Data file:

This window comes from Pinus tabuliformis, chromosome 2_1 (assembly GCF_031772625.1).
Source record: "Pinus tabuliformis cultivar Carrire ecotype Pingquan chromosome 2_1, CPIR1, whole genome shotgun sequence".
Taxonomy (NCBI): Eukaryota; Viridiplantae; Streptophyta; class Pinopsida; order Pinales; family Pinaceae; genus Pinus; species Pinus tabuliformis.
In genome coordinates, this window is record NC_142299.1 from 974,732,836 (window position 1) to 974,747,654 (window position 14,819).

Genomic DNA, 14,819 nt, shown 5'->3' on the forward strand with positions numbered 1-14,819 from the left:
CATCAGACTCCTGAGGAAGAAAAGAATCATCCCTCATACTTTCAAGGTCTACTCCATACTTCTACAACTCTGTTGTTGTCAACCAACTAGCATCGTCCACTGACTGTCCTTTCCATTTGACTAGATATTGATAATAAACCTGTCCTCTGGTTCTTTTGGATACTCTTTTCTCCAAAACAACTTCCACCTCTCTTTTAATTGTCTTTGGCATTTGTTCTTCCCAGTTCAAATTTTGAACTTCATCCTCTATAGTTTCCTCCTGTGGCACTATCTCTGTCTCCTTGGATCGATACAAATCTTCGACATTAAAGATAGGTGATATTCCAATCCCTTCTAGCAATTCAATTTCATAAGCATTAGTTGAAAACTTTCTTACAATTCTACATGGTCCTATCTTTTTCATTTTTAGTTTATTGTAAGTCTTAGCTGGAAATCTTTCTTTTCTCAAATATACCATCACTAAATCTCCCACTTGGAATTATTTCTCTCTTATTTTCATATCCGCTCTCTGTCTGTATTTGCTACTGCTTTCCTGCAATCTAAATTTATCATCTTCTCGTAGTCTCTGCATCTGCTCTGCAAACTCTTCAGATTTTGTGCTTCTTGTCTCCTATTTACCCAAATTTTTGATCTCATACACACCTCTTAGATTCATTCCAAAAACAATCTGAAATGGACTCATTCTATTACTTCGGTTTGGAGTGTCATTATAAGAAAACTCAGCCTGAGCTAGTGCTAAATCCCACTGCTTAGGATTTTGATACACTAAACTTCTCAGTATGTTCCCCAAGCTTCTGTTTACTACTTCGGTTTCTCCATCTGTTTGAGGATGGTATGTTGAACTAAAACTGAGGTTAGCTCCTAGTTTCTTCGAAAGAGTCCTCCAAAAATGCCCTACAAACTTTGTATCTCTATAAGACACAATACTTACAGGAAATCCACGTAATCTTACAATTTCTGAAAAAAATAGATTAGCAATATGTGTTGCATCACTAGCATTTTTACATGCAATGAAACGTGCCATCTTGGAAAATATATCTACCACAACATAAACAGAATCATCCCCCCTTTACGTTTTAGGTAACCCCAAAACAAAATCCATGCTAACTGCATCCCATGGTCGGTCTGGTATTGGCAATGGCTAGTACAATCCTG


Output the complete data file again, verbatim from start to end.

This window comes from Pinus tabuliformis, chromosome 2_1 (assembly GCF_031772625.1).
Source record: "Pinus tabuliformis cultivar Carrire ecotype Pingquan chromosome 2_1, CPIR1, whole genome shotgun sequence".
Taxonomy (NCBI): Eukaryota; Viridiplantae; Streptophyta; class Pinopsida; order Pinales; family Pinaceae; genus Pinus; species Pinus tabuliformis.
In genome coordinates, this window is record NC_142299.1 from 974,732,836 (window position 1) to 974,747,654 (window position 14,819).

Genomic DNA, 14,819 nt, shown 5'->3' on the forward strand with positions numbered 1-14,819 from the left:
CATCAGACTCCTGAGGAAGAAAAGAATCATCCCTCATACTTTCAAGGTCTACTCCATACTTCTACAACTCTGTTGTTGTCAACCAACTAGCATCGTCCACTGACTGTCCTTTCCATTTGACTAGATATTGATAATAAACCTGTCCTCTGGTTCTTTTGGATACTCTTTTCTCCAAAACAACTTCCACCTCTCTTTTAATTGTCTTTGGCATTTGTTCTTCCCAGTTCAAATTTTGAACTTCATCCTCTATAGTTTCCTCCTGTGGCACTATCTCTGTCTCCTTGGATCGATACAAATCTTCGACATTAAAGATAGGTGATATTCCAATCCCTTCTAGCAATTCAATTTCATAAGCATTAGTTGAAAACTTTCTTACAATTCTACATGGTCCTATCTTTTTCATTTTTAGTTTATTGTAAGTCTTAGCTGGAAATCTTTCTTTTCTCAAATATACCATCACTAAATCTCCCACTTGGAATTATTTCTCTCTTATTTTCATATCCGCTCTCTGTCTGTATTTGCTACTGCTTTCCTGCAATCTAAATTTATCATCTTCTCGTAGTCTCTGCATCTGCTCTGCAAACTCTTCAGATTTTGTGCTTCTTGTCTCCTATTTACCCAAATTTTTGATCTCATACACACCTCTTAGATTCATTCCAAAAACAATCTGAAATGGACTCATTCTATTACTTCGGTTTGGAGTGTCATTATAAGAAAACTCAGCCTGAGCTAGTGCTAAATCCCACTGCTTAGGATTTTGATACACTAAACTTCTCAGTATGTTCCCCAAGCTTCTGTTTACTACTTCGGTTTCTCCATCTGTTTGAGGATGGTATGTTGAACTAAAACTGAGGTTAGCTCCTAGTTTCTTCGAAAGAGTCCTCCAAAAATGCCCTACAAACTTTGTATCTCTATAAGACACAATACTTACAGGAAATCCACGTAATCTTACAATTTCTGAAAAAAATAGATTAGCAATATGTGTTGCATCACTAGCATTTTTACATGCAATGAAACGTGCCATCTTGGAAAATATATCTACCACAACATAAACAGAATCATCCCCCCTTTACGTTTTAGGTAACCCCAAAACAAAATCCATGCTAACTGCATCCCATGGTCGGTCTGGTATTGGCAATGGCTAGTACAATCCTG